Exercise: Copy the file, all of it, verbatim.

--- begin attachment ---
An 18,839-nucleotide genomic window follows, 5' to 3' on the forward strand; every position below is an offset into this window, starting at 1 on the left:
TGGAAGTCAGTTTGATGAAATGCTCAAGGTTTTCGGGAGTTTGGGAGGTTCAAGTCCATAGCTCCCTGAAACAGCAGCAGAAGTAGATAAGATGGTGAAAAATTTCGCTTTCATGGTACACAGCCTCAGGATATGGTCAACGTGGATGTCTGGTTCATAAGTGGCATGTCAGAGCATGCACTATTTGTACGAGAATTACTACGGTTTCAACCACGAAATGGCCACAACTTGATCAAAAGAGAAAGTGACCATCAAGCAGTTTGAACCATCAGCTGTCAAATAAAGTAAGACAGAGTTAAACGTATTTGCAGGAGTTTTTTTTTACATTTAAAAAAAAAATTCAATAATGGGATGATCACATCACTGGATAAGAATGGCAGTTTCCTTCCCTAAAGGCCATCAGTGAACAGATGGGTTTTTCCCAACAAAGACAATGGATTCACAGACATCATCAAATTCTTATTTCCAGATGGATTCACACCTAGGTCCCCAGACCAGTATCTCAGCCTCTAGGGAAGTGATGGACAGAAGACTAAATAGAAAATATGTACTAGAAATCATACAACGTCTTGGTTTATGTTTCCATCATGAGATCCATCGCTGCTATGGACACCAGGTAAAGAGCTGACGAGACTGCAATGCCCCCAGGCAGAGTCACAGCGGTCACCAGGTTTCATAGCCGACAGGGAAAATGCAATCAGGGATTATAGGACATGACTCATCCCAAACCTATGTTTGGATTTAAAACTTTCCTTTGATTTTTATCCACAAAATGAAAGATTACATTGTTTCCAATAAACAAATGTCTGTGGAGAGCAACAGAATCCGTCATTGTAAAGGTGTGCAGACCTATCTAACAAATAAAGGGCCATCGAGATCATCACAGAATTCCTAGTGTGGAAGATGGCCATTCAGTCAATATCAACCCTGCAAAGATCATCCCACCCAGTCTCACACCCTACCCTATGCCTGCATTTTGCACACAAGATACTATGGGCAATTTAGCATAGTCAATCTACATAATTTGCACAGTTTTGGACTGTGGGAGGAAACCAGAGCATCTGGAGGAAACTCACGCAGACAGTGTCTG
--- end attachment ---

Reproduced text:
An 18,839-nucleotide genomic window follows, 5' to 3' on the forward strand; every position below is an offset into this window, starting at 1 on the left:
TGGAAGTCAGTTTGATGAAATGCTCAAGGTTTTCGGGAGTTTGGGAGGTTCAAGTCCATAGCTCCCTGAAACAGCAGCAGAAGTAGATAAGATGGTGAAAAATTTCGCTTTCATGGTACACAGCCTCAGGATATGGTCAACGTGGATGTCTGGTTCATAAGTGGCATGTCAGAGCATGCACTATTTGTACGAGAATTACTACGGTTTCAACCACGAAATGGCCACAACTTGATCAAAAGAGAAAGTGACCATCAAGCAGTTTGAACCATCAGCTGTCAAATAAAGTAAGACAGAGTTAAACGTATTTGCAGGAGTTTTTTTTTACATTTAAAAAAAAAATTCAATAATGGGATGATCACATCACTGGATAAGAATGGCAGTTTCCTTCCCTAAAGGCCATCAGTGAACAGATGGGTTTTTCCCAACAAAGACAATGGATTCACAGACATCATCAAATTCTTATTTCCAGATGGATTCACACCTAGGTCCCCAGACCAGTATCTCAGCCTCTAGGGAAGTGATGGACAGAAGACTAAATAGAAAATATGTACTAGAAATCATACAACGTCTTGGTTTATGTTTCCATCATGAGATCCATCGCTGCTATGGACACCAGGTAAAGAGCTGACGAGACTGCAATGCCCCCAGGCAGAGTCACAGCGGTCACCAGGTTTCATAGCCGACAGGGAAAATGCAATCAGGGATTATAGGACATGACTCATCCCAAACCTATGTTTGGATTTAAAACTTTCCTTTGATTTTTATCCACAAAATGAAAGATTACATTGTTTCCAATAAACAAATGTCTGTGGAGAGCAACAGAATCCGTCATTGTAAAGGTGTGCAGACCTATCTAACAAATAAAGGGCCATCGAGATCATCACAGAATTCCTAGTGTGGAAGATGGCCATTCAGTCAATATCAACCCTGCAAAGATCATCCCACCCAGTCTCACACCCTACCCTATGCCTGCATTTTGCACACAAGATACTATGGGCAATTTAGCATAGTCAATCTACATAATTTGCACAGTTTTGGACTGTGGGAGGAAACCAGAGCATCTGGAGGAAACTCACGCAGACAGTGTCTG